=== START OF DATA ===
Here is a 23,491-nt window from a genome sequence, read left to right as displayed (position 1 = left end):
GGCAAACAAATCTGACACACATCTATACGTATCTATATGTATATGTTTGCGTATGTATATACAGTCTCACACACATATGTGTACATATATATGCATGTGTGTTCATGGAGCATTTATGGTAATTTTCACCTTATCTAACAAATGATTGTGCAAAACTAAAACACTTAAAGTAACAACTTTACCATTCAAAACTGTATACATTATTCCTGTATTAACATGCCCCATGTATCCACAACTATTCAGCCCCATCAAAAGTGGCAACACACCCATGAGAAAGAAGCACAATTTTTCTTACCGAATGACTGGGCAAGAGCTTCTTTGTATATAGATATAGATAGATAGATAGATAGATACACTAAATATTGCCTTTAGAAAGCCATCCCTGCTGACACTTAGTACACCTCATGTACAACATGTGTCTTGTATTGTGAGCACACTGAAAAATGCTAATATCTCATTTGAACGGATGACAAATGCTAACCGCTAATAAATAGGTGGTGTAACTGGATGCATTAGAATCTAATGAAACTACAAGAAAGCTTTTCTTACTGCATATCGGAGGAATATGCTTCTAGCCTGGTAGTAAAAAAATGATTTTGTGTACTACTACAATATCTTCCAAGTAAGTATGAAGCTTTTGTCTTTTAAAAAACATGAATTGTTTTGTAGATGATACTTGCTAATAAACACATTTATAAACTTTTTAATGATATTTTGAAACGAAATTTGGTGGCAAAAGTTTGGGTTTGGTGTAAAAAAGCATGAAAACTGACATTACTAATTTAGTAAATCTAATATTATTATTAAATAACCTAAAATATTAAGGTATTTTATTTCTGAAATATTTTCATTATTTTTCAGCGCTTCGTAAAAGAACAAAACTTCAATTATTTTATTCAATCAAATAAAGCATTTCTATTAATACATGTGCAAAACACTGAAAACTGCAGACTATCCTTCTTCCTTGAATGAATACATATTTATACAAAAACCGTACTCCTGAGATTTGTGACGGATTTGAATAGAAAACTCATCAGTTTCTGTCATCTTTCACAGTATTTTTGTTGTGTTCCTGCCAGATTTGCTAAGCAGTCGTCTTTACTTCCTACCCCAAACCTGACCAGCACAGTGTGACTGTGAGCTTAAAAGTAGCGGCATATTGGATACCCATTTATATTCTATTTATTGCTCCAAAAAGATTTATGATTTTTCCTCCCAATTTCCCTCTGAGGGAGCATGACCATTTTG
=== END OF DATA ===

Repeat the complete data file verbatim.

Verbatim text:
Here is a 23,491-nt window from a genome sequence, read left to right as displayed (position 1 = left end):
GGCAAACAAATCTGACACACATCTATACGTATCTATATGTATATGTTTGCGTATGTATATACAGTCTCACACACATATGTGTACATATATATGCATGTGTGTTCATGGAGCATTTATGGTAATTTTCACCTTATCTAACAAATGATTGTGCAAAACTAAAACACTTAAAGTAACAACTTTACCATTCAAAACTGTATACATTATTCCTGTATTAACATGCCCCATGTATCCACAACTATTCAGCCCCATCAAAAGTGGCAACACACCCATGAGAAAGAAGCACAATTTTTCTTACCGAATGACTGGGCAAGAGCTTCTTTGTATATAGATATAGATAGATAGATAGATAGATACACTAAATATTGCCTTTAGAAAGCCATCCCTGCTGACACTTAGTACACCTCATGTACAACATGTGTCTTGTATTGTGAGCACACTGAAAAATGCTAATATCTCATTTGAACGGATGACAAATGCTAACCGCTAATAAATAGGTGGTGTAACTGGATGCATTAGAATCTAATGAAACTACAAGAAAGCTTTTCTTACTGCATATCGGAGGAATATGCTTCTAGCCTGGTAGTAAAAAAATGATTTTGTGTACTACTACAATATCTTCCAAGTAAGTATGAAGCTTTTGTCTTTTAAAAAACATGAATTGTTTTGTAGATGATACTTGCTAATAAACACATTTATAAACTTTTTAATGATATTTTGAAACGAAATTTGGTGGCAAAAGTTTGGGTTTGGTGTAAAAAAGCATGAAAACTGACATTACTAATTTAGTAAATCTAATATTATTATTAAATAACCTAAAATATTAAGGTATTTTATTTCTGAAATATTTTCATTATTTTTCAGCGCTTCGTAAAAGAACAAAACTTCAATTATTTTATTCAATCAAATAAAGCATTTCTATTAATACATGTGCAAAACACTGAAAACTGCAGACTATCCTTCTTCCTTGAATGAATACATATTTATACAAAAACCGTACTCCTGAGATTTGTGACGGATTTGAATAGAAAACTCATCAGTTTCTGTCATCTTTCACAGTATTTTTGTTGTGTTCCTGCCAGATTTGCTAAGCAGTCGTCTTTACTTCCTACCCCAAACCTGACCAGCACAGTGTGACTGTGAGCTTAAAAGTAGCGGCATATTGGATACCCATTTATATTCTATTTATTGCTCCAAAAAGATTTATGATTTTTCCTCCCAATTTCCCTCTGAGGGAGCATGACCATTTTG